It is often assumed that when stars reach their Eddington limit, strong outflows are initiated, and that this happens only for extreme stellar
masses. I will show that in realistic models of stars up to 500 Msun, the Eddington limit is not reached at the stellar surface. Instead, I will argue that the Eddington limit is exceeded inside the stellar envelope, in hydrogen-rich stars above about 1 ... 30 Msun, and in Wolf-Rayet stars above 7 Msun, with drastic effects for their structure and stability. I will discuss the observational evidence for this, and outline evolutionary consequences.
All the elements from carbon to uranium present in the Solar System were produced by hundreds to thousands of stars belonging to different stellar generations that evolved and died during the presolar evolution of the Galaxy. Using the abundances of radioactive nuclei inferred from meteoritic analysis we can date the last of these stellar additions. We have found that the last contribution of elements such as carbon and slow neutron-capture elements to the Solar System from an asymptotic giant branch star occurred 15-30 Myr before the formation of the Sun. This provides us with an upper limit of the time when the precursor material of the Solar System became isolated from the bulk of the galactic material. Interestingly, it compares well to the lifetime of high-mass molecular clouds suggesting that the Sun was born in a very large family of stars.
In this talk we will present our most recent numerical and observational results on the formation, evolution, and X-ray emission from hot bubbles in nebulae around evolved stars. Our studies include hot bubbles around massive and low-mass stars, e.g., Wolf-Rayet nebulae and planetary nebulae. Our results show that the diffuse X-ray emission from these hot bubbles is a dynamic process that involves mixing of nebular material into the hot bubble due to hydrodynamical instabilities, photoevaporation, thermal conduction, and dust cooling. The formation of these hot bubbles is governed by the evolution of the stellar wind parameters, and its properties can be used to study stellar evolution.
The origins of neutron(n)-capture elements (atomic number Z > 30) have historically been discerned from the interpretation of stellar spectra. However, in the last decade nebular spectroscopy has been demonstrated to be a potentially powerful new tool to study the nucleosynthesis of n-capture elements. In this talk, I will discuss exciting new advances made in this field with near-infrared and optical observations of planetary nebulae, and atomic data investigations that enable the analysis of spectroscopic data.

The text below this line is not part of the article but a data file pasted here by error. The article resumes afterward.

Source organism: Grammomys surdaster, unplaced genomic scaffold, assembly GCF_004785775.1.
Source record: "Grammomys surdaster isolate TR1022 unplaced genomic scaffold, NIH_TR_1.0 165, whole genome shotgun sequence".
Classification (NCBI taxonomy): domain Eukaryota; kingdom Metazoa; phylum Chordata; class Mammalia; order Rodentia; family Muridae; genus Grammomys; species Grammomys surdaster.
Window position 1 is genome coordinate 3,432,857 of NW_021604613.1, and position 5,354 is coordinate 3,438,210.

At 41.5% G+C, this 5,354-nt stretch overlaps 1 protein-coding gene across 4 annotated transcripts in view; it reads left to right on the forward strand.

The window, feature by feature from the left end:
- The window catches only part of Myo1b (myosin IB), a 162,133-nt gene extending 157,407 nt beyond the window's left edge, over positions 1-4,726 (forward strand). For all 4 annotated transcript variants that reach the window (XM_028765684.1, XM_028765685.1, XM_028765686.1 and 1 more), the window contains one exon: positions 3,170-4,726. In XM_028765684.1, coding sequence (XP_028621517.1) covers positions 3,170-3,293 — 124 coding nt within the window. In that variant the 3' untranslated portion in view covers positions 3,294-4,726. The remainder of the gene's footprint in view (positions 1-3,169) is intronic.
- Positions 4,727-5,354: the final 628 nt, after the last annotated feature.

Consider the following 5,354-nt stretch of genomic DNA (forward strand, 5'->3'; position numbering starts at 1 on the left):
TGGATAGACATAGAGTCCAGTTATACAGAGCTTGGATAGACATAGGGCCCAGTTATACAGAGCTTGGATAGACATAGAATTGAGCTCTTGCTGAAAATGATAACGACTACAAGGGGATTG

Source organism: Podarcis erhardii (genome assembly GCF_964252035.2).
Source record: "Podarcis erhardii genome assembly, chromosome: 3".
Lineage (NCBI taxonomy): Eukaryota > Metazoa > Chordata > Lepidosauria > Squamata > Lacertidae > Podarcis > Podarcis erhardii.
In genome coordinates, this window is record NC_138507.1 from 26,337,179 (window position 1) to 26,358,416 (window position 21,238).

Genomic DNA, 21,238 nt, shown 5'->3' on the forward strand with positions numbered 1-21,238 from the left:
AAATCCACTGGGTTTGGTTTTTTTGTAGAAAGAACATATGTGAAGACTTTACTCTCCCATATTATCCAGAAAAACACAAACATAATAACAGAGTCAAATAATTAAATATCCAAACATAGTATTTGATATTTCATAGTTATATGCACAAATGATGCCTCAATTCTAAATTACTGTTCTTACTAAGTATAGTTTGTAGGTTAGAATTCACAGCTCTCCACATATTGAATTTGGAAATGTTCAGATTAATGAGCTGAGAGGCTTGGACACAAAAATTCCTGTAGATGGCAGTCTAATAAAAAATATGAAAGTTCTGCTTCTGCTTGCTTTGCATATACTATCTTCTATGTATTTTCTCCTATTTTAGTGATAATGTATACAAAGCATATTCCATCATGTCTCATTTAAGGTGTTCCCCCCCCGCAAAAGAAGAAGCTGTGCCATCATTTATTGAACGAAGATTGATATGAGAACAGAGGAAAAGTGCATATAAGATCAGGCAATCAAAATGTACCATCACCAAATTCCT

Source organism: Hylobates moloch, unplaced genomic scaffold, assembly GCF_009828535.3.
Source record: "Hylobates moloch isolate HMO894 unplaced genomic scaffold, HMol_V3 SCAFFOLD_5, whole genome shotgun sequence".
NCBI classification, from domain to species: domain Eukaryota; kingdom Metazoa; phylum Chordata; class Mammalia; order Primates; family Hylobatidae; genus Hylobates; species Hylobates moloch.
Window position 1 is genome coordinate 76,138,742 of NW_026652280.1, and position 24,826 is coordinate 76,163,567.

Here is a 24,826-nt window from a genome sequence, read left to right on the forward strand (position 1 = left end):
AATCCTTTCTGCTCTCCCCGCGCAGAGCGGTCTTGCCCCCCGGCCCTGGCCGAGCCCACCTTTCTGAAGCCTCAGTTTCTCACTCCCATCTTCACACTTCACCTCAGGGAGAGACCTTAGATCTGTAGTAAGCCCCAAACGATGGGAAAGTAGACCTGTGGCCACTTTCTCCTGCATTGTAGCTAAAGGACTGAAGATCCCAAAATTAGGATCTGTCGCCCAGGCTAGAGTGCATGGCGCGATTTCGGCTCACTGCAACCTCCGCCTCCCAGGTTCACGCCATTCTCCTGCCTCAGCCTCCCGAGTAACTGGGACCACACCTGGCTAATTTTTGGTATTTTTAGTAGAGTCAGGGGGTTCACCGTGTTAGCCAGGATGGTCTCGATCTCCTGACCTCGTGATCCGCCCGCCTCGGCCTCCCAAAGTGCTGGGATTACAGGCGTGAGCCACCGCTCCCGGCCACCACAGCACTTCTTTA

The stellar initial mass function (IMF) is usually assumed to be a probability density distribution function. Recent data appear to question this interpretation though, and I will discuss alternative applications and results concerning the possibly true nature of the IMF. Empirical evidence has emerged that the IMF becomes top-heavy in intense star bursts and at low metallicity. Related to the IMF are binary star distribution functions, and these evolve through dynamical processes in embedded star clusters. The insights gained from these considerations lead to a mathematically computable method for calculating stellar populations in galaxies, with possibly important implications for the matter cycle in galaxies. It turns out that the galaxy-wide IMF, the IGIMF, becomes increasingly top-heavy with increasing galaxy-wide star formation rate, while at the same time the binary fraction in the galactic field decreases.
A comprehensive understanding of sub-stellar objects (brown dwarfs and extrasolar giant planets) and their population characteristics (e.g. IMF, formation history) is only possible through the robust interpretation of ultra-cool objects spectroscopy. However, the physics of ultra-cool atmospheres is complicated by a variety of challenging ingredients (dust properties, non-equilibrium chemistry, molecular opacities). Moreover, while hydrogen-burning stars stabilize on the stellar main-sequence, sub-stellar objects continuously cool down (since they lack an internal source of energy) and evolve towards later spectral types. Their atmospheric parameters are a strong function of age. In this talk I will present the spectroscopic analysis of a large sample of L and T dwarfs, complementing the spectroscopic data with astrometry from the PARSEC program, in order to constrain the sub-stellar initial mass function and formation history. I will then describe our new effort to identify and characterize a large sample of benchmark systems, combining Gaia capabilities with large area near-infrared surveys such as UKIDSS, SDSS, and VVV, in order to calibrate effectively the theoretical models.
- Ultra-Diffuse Galaxies (UDGs) and the Stellar Mass – Halo Mass Relationship Dr. Jonah GannonTuesday June 6, 2023 - 12:30 GMT+1 (Aula)
- The complex Milky Way historyDr. Cristina ChiappiniThursday June 8, 2023 - 10:30 GMT+1 (Aula)